Frederick: Osomatic: Frederick: log_jammin: Yeah. If Obama wins, they'll wake up the next day angry at the world but will never consider the possibility they were lied to and lied to them selves. I don't get how people go through life like that.

It's a baffling phenomenon to me; the people who can successfully lie to themselves. In my experience there is a correlation between those people and early life religious indoctrination.

You may have something there, but... what about people who get no religious indoctrination? We've been raising our child as, basically, "nothing." We're not religious, but we don't say religious people are bad. We tell him that it's up to him what to believe without telling him what we (his mom and I) believe, which is, well, nothing. When he came back from his pre-school filled with ideas about God, we said "well, that's what some people believe." I like to think we're raising him to create his own beliefs, but... sometimes I wonder. We've also tried to show him and talk to him about what science says, without being dogmatic about it. I fear we may have been a bit dogmatic about stuff like psychics and astrology, though. But I feel okay about that, really. That stuff is just stupid - I don't think anybody would consider us to be "indoctrinating" him if we warned him off of false advertising, for instance. Still, we've done our very best to be hands-off with religion.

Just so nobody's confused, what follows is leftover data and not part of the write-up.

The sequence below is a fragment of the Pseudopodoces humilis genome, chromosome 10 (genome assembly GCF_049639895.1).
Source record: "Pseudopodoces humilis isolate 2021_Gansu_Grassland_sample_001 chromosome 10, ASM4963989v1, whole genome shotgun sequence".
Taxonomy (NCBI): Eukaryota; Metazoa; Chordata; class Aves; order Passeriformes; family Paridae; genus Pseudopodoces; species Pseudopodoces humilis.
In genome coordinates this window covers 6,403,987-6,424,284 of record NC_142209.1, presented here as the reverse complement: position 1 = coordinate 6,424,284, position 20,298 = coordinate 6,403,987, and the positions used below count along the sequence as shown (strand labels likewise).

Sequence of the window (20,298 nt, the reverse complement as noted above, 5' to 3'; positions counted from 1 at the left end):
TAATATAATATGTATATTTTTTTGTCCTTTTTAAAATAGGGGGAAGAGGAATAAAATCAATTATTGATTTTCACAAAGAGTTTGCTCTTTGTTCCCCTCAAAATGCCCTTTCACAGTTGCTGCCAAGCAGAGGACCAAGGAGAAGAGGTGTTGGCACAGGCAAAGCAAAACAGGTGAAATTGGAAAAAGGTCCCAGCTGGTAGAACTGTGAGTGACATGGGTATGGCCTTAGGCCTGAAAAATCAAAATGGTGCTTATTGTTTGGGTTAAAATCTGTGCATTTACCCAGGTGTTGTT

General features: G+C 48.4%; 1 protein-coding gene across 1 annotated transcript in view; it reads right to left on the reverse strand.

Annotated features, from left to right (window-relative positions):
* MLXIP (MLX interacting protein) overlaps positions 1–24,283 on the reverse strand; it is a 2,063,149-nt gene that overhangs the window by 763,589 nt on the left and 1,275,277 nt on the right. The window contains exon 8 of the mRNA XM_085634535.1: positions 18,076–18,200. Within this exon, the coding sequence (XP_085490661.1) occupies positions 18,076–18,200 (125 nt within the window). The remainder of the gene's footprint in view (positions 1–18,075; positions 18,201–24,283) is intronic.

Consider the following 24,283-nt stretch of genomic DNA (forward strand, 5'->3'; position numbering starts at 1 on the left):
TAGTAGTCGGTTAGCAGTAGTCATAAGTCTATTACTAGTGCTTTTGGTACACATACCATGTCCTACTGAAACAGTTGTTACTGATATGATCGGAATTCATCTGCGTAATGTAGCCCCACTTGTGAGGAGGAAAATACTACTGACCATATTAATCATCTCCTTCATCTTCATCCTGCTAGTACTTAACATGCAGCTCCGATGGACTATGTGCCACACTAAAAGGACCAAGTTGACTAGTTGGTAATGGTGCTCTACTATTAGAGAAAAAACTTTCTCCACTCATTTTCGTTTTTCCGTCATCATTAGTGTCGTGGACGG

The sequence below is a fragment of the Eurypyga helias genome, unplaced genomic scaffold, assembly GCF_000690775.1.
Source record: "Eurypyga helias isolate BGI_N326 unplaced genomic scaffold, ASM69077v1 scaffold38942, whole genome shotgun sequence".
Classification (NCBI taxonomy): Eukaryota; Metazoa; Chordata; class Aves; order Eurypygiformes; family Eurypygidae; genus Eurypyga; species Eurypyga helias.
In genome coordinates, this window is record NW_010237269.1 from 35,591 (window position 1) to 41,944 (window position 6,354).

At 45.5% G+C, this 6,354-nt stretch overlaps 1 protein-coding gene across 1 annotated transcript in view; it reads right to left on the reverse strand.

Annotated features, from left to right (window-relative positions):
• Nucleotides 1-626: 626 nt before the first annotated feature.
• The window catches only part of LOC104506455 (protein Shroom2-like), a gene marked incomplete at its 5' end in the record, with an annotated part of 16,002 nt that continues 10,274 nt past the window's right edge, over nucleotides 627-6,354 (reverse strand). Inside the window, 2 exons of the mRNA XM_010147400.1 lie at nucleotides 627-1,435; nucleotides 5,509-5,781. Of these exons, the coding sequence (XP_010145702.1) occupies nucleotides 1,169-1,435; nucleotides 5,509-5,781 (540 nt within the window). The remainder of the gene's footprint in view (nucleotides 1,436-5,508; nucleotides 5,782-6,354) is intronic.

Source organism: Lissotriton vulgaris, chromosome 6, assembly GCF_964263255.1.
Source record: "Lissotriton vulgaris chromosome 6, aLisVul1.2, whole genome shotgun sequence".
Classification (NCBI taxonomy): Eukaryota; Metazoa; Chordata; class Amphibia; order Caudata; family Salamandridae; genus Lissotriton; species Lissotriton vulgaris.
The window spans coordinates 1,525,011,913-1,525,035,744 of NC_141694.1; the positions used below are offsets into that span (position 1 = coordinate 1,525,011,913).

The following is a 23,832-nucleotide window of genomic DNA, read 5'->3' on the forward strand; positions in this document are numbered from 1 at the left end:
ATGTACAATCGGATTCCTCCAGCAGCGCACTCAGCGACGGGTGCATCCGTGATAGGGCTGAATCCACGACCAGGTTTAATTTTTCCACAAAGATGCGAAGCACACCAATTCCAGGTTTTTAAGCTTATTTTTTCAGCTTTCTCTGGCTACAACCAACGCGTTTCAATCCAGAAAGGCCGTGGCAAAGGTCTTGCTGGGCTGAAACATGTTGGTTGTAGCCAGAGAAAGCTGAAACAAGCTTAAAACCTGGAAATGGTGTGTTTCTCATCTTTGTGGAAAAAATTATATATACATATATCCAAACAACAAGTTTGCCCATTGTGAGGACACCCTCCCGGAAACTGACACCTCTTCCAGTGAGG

And I guess I wonder... this is a *really* smart kid, but one who has been actually diagnosed with at least mild ADD or ADHD... what is he going to end up believing? I wish I knew. We tried so hard to just leave it open but I'm not sure we succeeded.

When as a kid I began to question obvious flaws in the Christian bible and other seemingly bright kids around me were not, I made note of it. I never understood how they could reconcile logical flaws with religious dogma.

I was raised in a similar environment to your son. Both my parents grew up in the church and then had a ...


Not necessarily, but... I still don't know what this kid is going to end up being.
 
2012-10-29 09:32:55 AM  

abb3w: abb3w: 2) The odds he assigns are different from the polling percentages, because the odds are derived from the polls combined with their uncertainty measure. A poll running 60%R 40%D with the usual ±3 or so does not mean the Democratic candidate has a 40% chance of winning, it means he has a chance of winning less than a Powerball ticket.The ± is the 95% confidence interval, which is around two standard deviations either side of the mean; winning with a 20 point difference requires results results 13 sigma above the mean, which means "Ain't Happening" (without impact from new news not considered by those polled). However, if it was instead a R 50.7% D 49.2% race with the same uncertainty, a D win would only require a result about one sigma above the mean, yielding a circa 15% chance (vs 85% for the R), despite a race "inside the margin of error".
mistersnark: Could I perhaps trouble you to rephrase this second point in plainer English?

So, the ± refers to the confidence interval; it's a function of sample size.


Wow. Thanks for putting it in terms even a History major can understand.